Paddock Viaduct

By: Diana J. Kleiner

Type: General Entry

Published: April 1, 1995

Updated: April 24, 2019


The Paddock Viaduct, a Fort Worth bridge across the Trinity River, was built in 1914 and named in honor of Buckley Burton (B. B.) Paddock. Previously, travel over the river had been via low-water crossings and ferries, and later by a two-lane suspension bridge that was built in the 1890s. The Paddock Viaduct connects the downtown area with northern sections of the city. It was designed by the St. Louis firm of Benneke and Fay and was the first reinforced concrete arch in the nation to use self-supporting reinforcing steel. The bridge was later designated a Texas historic civil engineering landmark by the American Society of Civil Engineers. It also received a Texas Historical Commission marker in 1980.

Ruby Schmidt, ed., Fort Worth and Tarrant County (Fort Worth: Texas Christian University Press, 1984).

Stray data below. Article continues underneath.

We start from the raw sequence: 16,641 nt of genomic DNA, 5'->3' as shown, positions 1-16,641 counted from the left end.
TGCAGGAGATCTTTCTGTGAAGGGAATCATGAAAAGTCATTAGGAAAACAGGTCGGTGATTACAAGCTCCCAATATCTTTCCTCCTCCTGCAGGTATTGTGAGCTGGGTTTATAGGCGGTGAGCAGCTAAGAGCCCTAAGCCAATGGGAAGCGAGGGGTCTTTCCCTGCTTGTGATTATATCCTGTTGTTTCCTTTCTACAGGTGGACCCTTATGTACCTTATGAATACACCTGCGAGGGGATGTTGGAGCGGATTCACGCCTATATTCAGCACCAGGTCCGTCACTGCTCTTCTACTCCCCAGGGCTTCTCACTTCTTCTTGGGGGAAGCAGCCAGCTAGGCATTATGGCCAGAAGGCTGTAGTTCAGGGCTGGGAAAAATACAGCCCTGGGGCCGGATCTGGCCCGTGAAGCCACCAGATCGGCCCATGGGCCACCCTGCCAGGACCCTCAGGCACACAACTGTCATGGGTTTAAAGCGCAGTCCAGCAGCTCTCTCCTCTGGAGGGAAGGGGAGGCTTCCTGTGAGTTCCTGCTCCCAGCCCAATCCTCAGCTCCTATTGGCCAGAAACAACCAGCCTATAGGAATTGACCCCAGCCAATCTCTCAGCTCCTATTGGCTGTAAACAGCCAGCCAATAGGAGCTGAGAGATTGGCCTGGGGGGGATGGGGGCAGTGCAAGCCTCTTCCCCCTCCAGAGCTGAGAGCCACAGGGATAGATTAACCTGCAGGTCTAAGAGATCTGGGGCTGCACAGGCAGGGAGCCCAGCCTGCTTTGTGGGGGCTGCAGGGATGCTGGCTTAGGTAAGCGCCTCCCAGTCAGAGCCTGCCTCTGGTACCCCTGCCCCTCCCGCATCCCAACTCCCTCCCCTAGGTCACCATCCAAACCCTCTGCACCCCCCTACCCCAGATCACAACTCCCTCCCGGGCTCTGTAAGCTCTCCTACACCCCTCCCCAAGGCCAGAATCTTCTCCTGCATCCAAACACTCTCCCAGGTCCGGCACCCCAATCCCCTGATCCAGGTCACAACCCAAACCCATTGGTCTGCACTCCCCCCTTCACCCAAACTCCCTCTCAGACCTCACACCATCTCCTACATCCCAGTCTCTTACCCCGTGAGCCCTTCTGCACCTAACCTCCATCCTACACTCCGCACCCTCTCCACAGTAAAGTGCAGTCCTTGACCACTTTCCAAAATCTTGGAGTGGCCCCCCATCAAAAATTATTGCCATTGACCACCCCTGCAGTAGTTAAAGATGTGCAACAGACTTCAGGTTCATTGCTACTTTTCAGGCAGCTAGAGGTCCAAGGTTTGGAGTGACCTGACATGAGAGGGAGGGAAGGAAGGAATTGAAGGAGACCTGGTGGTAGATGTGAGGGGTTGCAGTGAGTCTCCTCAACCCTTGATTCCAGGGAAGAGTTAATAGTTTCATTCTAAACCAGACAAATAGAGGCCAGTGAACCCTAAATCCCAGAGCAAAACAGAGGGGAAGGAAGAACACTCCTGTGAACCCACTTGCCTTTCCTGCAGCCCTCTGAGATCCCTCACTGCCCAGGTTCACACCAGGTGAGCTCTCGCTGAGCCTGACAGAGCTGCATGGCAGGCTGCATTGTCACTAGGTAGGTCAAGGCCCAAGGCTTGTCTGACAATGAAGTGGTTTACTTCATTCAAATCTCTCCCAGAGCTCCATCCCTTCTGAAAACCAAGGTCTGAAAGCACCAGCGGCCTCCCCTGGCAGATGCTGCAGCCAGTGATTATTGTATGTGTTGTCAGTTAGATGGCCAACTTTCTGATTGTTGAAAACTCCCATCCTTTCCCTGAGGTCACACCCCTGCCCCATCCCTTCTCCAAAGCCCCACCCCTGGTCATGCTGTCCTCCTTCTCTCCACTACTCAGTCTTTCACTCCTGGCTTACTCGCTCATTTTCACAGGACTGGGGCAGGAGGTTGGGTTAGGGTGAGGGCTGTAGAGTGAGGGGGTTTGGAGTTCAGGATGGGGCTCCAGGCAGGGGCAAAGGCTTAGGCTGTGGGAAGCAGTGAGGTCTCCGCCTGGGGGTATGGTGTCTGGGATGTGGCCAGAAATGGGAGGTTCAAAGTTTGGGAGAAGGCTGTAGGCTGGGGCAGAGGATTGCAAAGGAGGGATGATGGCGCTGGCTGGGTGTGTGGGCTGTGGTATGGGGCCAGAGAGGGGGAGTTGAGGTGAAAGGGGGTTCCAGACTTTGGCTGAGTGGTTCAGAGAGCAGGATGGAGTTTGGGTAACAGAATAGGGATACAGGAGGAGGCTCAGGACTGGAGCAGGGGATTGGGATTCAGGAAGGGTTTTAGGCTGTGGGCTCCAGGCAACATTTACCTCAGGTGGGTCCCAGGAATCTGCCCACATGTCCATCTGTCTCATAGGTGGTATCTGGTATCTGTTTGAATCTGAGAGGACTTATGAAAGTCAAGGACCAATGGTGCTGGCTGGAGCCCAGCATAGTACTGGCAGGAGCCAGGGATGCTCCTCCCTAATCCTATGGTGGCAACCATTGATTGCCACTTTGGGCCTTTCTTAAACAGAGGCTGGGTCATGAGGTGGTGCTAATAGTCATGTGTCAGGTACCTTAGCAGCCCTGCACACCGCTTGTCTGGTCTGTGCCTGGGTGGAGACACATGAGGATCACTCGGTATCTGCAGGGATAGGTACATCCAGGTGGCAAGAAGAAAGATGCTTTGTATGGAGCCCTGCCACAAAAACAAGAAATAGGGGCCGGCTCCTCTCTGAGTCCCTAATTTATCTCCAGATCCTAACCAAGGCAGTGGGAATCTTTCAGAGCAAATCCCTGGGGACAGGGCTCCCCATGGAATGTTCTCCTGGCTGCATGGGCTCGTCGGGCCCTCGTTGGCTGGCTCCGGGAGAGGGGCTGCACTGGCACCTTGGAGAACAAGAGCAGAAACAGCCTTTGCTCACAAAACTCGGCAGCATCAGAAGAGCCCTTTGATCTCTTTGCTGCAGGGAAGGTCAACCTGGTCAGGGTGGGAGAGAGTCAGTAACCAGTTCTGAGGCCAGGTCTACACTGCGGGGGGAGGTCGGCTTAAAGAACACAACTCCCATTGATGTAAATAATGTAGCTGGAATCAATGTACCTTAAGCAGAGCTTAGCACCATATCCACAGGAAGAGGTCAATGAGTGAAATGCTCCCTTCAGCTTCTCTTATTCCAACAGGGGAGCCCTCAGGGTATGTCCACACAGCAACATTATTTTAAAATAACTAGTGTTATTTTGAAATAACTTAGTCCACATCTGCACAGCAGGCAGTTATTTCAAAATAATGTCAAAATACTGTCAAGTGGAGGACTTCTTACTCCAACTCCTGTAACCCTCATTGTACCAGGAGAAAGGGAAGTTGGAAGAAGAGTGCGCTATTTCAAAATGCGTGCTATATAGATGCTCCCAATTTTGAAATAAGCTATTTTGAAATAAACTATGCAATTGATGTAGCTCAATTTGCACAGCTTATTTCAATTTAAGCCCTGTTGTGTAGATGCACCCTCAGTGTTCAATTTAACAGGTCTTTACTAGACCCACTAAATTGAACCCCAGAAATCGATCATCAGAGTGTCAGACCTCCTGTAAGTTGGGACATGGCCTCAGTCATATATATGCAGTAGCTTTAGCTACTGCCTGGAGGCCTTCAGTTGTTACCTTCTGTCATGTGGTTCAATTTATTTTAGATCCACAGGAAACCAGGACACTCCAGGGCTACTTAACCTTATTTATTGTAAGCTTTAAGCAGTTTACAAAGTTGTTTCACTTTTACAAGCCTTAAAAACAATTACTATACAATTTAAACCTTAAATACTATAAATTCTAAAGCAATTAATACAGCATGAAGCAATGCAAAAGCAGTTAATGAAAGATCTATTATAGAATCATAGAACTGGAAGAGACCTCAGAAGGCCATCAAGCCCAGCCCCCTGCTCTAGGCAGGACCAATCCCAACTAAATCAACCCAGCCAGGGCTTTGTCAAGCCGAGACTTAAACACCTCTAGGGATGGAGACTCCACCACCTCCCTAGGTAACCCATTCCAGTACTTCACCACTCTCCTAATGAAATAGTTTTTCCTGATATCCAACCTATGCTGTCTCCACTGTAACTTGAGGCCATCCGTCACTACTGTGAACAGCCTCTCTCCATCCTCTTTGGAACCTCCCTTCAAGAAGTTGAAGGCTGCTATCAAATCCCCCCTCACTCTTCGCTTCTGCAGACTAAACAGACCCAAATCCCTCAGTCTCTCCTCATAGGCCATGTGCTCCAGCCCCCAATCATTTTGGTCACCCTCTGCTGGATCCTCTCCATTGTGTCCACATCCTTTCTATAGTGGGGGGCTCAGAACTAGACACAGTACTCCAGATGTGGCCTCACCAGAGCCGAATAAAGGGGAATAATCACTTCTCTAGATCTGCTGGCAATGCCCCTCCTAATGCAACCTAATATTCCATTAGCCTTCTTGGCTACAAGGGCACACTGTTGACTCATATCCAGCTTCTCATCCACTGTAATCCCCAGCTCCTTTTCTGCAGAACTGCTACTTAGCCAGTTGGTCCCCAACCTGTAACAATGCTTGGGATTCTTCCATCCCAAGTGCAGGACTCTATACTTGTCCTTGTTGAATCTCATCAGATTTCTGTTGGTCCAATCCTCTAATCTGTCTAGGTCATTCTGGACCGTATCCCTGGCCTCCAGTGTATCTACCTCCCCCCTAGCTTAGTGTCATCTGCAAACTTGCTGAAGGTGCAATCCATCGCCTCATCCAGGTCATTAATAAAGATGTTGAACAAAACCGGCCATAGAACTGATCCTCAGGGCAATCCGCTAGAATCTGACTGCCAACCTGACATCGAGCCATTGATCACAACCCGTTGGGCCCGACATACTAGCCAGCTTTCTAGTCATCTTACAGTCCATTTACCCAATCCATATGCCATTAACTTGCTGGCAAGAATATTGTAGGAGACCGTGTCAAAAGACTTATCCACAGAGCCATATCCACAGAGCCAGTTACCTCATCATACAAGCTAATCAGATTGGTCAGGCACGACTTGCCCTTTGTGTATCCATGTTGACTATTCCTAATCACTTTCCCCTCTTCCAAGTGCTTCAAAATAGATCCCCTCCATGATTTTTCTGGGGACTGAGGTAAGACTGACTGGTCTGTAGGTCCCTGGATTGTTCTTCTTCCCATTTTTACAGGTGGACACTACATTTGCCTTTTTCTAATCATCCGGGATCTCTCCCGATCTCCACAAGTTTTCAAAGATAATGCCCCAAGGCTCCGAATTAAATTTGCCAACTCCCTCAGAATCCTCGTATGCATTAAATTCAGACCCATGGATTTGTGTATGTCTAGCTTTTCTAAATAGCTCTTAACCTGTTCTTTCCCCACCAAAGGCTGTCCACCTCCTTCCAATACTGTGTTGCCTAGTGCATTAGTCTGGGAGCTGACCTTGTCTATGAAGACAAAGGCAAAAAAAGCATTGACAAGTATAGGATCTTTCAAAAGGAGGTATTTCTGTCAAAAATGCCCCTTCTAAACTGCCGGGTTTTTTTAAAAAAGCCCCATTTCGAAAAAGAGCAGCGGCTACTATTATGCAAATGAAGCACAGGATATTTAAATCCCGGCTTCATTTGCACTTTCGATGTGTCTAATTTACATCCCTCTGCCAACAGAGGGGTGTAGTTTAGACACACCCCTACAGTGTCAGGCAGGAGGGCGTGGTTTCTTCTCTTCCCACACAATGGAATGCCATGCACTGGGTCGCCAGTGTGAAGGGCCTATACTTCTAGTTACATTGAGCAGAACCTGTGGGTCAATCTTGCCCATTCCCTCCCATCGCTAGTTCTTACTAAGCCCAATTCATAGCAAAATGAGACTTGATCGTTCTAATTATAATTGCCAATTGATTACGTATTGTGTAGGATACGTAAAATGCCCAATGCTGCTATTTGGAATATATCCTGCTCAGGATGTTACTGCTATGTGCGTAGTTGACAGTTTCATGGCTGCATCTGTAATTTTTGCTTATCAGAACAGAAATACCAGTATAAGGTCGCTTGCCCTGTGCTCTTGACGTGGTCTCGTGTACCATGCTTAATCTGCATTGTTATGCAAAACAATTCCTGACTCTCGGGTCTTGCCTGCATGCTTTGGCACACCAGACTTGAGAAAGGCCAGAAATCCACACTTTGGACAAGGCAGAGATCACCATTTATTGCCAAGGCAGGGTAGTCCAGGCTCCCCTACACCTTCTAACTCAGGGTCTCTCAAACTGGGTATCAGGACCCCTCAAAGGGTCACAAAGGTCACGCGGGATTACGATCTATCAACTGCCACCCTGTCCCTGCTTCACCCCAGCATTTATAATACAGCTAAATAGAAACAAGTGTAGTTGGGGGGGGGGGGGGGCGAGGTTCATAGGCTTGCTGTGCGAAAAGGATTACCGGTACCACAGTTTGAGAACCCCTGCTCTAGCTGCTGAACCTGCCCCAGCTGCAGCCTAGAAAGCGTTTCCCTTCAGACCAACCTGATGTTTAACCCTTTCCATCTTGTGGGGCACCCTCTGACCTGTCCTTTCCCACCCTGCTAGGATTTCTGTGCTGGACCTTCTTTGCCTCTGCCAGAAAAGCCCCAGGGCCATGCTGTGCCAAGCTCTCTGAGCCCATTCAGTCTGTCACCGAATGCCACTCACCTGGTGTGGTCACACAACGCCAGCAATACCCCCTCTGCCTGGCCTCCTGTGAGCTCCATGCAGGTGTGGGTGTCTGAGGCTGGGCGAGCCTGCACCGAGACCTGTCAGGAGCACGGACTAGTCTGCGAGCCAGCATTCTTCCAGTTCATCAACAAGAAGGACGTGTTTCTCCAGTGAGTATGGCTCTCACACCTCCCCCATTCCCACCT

Places:

  • Dallas/Fort Worth Region
  • Fort Worth
  • North Texas

The following, adapted from the Chicago Manual of Style, 15th edition, is the preferred citation for this entry.

Diana J. Kleiner, “Paddock Viaduct,” Handbook of Texas Online, accessed September 21, 2021, https://www.tshaonline.org/handbook/entries/paddock-viaduct.

Published by the Texas State Historical Association.

April 1, 1995
April 24, 2019

This entry belongs to the following Handbook Special Projects:

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